Wednesday, February 25, 2015

Succulents & Daffodils

Two friends and I made a trip to Roger's Gardens last Saturday.  Two very different displays caught my attention near the entrance.

The first was the installation of a new succulent display garden.  It's another indication of Roger's commitment to a California-friendly plant palette.  The bed was too large to photograph in one wide shot (at least in the presence of customer traffic) so I took multiple shots walking around the circular space.













What's your reaction to the layout?  Although I generally prefer naturalistic plant arrangements, I liked the circular and paisley patterns in this bed.  I also liked the use of rocks of varying size, combined in places with smaller gravel.  Although the display is made up of good-sized specimens, I admit that it probably isn't sustainable in the long-term as some of those succulents will get larger still in time but my guess is that it's not meant to remain in place more than 6 months at most.

The other display was a daffodil exhibition.  I love daffodils, in part because most come in my favorite color, yellow, but also because they're an emblem of spring.  I don't have much of a collection myself and I'm not well-versed in their culture but it was fun to have a look at the range of variation among them.








Some of my favorites, clockwise from the left (assuming that I got the names right): 'Karigal', 'Pacific Rim', 'Falstaff', 'Early Dawn', 'Innovator', 'Butter n' Eggs', and Pima


Surprising myself as much as my friends, I didn't buy much on this trip.  Anticipating the pending upheaval associated with taking out a tree in the backyard and cutting back 9 other trees in response to a neighbor's complaint about my garden's obstruction of her view (as previously discussed here), I've felt frozen in place with respect to work in my garden.  Hopefully, after the work is complete on March 7th, I'll be able to refocus on my own plans for the garden.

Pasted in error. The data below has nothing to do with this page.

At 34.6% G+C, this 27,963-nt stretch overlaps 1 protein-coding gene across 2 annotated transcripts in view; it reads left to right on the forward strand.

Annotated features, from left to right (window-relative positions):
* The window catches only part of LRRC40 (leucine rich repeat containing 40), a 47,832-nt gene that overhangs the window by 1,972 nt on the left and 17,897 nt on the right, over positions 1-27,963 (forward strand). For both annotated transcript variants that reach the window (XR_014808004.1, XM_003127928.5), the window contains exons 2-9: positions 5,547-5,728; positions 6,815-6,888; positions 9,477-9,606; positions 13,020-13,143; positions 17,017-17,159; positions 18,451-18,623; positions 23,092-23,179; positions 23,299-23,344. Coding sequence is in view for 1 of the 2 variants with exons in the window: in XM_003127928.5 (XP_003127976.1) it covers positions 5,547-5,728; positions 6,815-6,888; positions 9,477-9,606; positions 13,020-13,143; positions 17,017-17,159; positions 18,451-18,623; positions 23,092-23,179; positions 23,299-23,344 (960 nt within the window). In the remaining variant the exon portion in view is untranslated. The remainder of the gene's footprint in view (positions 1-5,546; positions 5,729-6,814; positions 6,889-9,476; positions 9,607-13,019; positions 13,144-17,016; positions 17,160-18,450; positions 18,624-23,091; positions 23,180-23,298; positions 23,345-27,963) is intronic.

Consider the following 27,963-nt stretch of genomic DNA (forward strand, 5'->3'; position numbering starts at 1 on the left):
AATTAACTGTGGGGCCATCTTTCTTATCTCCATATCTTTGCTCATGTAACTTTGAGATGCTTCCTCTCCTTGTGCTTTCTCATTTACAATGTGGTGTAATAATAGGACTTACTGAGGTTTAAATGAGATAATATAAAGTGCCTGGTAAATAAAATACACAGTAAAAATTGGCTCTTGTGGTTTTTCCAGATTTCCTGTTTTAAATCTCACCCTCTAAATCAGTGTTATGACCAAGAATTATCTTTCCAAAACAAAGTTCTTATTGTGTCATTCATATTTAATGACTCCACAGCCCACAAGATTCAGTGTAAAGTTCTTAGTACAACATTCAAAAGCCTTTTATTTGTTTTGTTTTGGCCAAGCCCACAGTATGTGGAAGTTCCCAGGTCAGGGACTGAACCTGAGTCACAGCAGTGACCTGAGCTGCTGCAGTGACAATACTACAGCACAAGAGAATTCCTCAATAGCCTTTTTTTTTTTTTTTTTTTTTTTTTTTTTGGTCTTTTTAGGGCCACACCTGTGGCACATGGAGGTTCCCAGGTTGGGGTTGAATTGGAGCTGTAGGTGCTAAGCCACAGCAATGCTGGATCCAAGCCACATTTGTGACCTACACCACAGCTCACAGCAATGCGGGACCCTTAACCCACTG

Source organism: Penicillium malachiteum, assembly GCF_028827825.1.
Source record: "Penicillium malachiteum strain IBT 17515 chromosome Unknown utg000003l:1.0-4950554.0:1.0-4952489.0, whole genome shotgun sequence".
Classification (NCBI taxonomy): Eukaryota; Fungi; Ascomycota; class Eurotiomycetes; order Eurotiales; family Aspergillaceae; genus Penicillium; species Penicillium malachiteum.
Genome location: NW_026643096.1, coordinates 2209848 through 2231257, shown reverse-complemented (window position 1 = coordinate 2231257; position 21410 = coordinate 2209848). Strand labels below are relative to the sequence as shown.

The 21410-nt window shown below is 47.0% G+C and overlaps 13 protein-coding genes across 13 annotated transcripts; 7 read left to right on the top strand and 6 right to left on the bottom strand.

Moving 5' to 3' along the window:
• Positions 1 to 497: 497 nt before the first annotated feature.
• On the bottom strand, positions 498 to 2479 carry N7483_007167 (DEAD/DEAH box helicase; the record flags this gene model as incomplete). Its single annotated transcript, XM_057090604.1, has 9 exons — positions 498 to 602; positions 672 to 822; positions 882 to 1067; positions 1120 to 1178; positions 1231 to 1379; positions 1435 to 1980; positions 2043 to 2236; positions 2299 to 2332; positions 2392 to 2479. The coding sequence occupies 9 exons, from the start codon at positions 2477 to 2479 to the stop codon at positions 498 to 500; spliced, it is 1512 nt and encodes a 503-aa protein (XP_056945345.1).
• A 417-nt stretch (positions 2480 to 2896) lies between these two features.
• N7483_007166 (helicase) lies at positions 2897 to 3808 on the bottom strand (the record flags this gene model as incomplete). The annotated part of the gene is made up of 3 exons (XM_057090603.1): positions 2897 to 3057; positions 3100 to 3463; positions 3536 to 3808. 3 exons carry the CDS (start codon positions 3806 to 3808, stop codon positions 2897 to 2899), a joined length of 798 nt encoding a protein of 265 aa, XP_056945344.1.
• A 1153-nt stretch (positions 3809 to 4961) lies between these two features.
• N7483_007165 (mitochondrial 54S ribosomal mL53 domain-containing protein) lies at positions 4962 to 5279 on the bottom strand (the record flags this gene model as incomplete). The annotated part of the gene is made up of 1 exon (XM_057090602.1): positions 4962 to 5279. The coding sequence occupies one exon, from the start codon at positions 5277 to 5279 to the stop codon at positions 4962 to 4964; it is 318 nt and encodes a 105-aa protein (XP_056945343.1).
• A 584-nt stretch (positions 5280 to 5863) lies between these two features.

All material © 2012-2015 by Kris Peterson for Late to the Garden Party

26 comments:

  1. So you decided to comply with the neighbor's wishes? Have you asked anyone from the city who enforces this ordinance to come and have a look to see if she is within her rights and not overstating the case?

    I like the playfulness of the succulent designs and the use of the rocks included in it. It's fun!

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    1. The city will come out to meet with complainants but I don't think they do that for the targets of the complaint until the complainant formally initiates an application for view conservation (and pays the required $5k fee). My husband and I looked at photos taken after our Eucalyptus was removed and surveyed the view from a public trail that runs near to the neighbor's house. We're doing what we feel is fair but I've refused to tour the property with the neighbor as she requested - I'm not going to get into a negotiation with her tree-by-tree. If she isn't satisfied with what we do, then she can pursue next steps with the city.

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  2. I quite like the succulent bed but because of where it is, I assume that it's a marketing ploy and would maybe be a bit too much in another setting.
    Nice daffs, I prefer the smaller species and dwarf varieties.

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    1. Roger's succulent bed is advertising, yes, but I think their management is also trying to persuade people to take a closer look at what can be done with drought tolerant plants. There are still too many people here wasting water on plants we shouldn't try to grow under severe drought conditions.